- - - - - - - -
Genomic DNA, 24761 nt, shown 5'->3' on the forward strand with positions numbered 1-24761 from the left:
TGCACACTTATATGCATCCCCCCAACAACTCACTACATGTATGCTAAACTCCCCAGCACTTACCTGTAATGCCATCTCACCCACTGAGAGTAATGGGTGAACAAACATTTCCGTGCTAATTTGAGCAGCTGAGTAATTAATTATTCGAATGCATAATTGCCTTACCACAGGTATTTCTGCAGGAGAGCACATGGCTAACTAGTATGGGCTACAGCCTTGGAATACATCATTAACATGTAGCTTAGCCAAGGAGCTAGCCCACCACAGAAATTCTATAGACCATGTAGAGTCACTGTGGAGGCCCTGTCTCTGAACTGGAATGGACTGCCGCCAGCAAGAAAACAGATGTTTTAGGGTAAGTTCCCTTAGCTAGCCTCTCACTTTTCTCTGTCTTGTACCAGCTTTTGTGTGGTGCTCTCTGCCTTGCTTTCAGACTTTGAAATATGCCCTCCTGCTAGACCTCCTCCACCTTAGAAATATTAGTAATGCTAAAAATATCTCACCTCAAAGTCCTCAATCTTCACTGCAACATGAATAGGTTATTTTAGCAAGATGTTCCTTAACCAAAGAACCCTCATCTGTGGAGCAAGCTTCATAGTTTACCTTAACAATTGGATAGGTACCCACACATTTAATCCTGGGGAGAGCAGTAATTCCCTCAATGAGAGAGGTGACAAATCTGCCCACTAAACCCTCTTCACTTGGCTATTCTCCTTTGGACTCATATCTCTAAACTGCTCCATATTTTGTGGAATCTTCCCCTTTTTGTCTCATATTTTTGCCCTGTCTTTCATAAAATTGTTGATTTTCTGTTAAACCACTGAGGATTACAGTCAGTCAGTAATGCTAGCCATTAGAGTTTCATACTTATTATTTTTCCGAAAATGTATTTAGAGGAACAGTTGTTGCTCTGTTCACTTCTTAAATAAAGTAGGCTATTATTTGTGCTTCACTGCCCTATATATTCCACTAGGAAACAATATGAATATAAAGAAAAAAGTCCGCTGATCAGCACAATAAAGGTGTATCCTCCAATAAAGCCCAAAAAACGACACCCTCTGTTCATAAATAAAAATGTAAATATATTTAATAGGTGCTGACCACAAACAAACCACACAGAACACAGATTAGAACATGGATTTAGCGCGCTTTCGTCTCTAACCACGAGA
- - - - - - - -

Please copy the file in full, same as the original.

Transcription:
Genomic DNA, 24761 nt, shown 5'->3' on the forward strand with positions numbered 1-24761 from the left:
TGCACACTTATATGCATCCCCCCAACAACTCACTACATGTATGCTAAACTCCCCAGCACTTACCTGTAATGCCATCTCACCCACTGAGAGTAATGGGTGAACAAACATTTCCGTGCTAATTTGAGCAGCTGAGTAATTAATTATTCGAATGCATAATTGCCTTACCACAGGTATTTCTGCAGGAGAGCACATGGCTAACTAGTATGGGCTACAGCCTTGGAATACATCATTAACATGTAGCTTAGCCAAGGAGCTAGCCCACCACAGAAATTCTATAGACCATGTAGAGTCACTGTGGAGGCCCTGTCTCTGAACTGGAATGGACTGCCGCCAGCAAGAAAACAGATGTTTTAGGGTAAGTTCCCTTAGCTAGCCTCTCACTTTTCTCTGTCTTGTACCAGCTTTTGTGTGGTGCTCTCTGCCTTGCTTTCAGACTTTGAAATATGCCCTCCTGCTAGACCTCCTCCACCTTAGAAATATTAGTAATGCTAAAAATATCTCACCTCAAAGTCCTCAATCTTCACTGCAACATGAATAGGTTATTTTAGCAAGATGTTCCTTAACCAAAGAACCCTCATCTGTGGAGCAAGCTTCATAGTTTACCTTAACAATTGGATAGGTACCCACACATTTAATCCTGGGGAGAGCAGTAATTCCCTCAATGAGAGAGGTGACAAATCTGCCCACTAAACCCTCTTCACTTGGCTATTCTCCTTTGGACTCATATCTCTAAACTGCTCCATATTTTGTGGAATCTTCCCCTTTTTGTCTCATATTTTTGCCCTGTCTTTCATAAAATTGTTGATTTTCTGTTAAACCACTGAGGATTACAGTCAGTCAGTAATGCTAGCCATTAGAGTTTCATACTTATTATTTTTCCGAAAATGTATTTAGAGGAACAGTTGTTGCTCTGTTCACTTCTTAAATAAAGTAGGCTATTATTTGTGCTTCACTGCCCTATATATTCCACTAGGAAACAATATGAATATAAAGAAAAAAGTCCGCTGATCAGCACAATAAAGGTGTATCCTCCAATAAAGCCCAAAAAACGACACCCTCTGTTCATAAATAAAAATGTAAATATATTTAATAGGTGCTGACCACAAACAAACCACACAGAACACAGATTAGAACATGGATTTAGCGCGCTTTCGTCTCTAACCACGAGA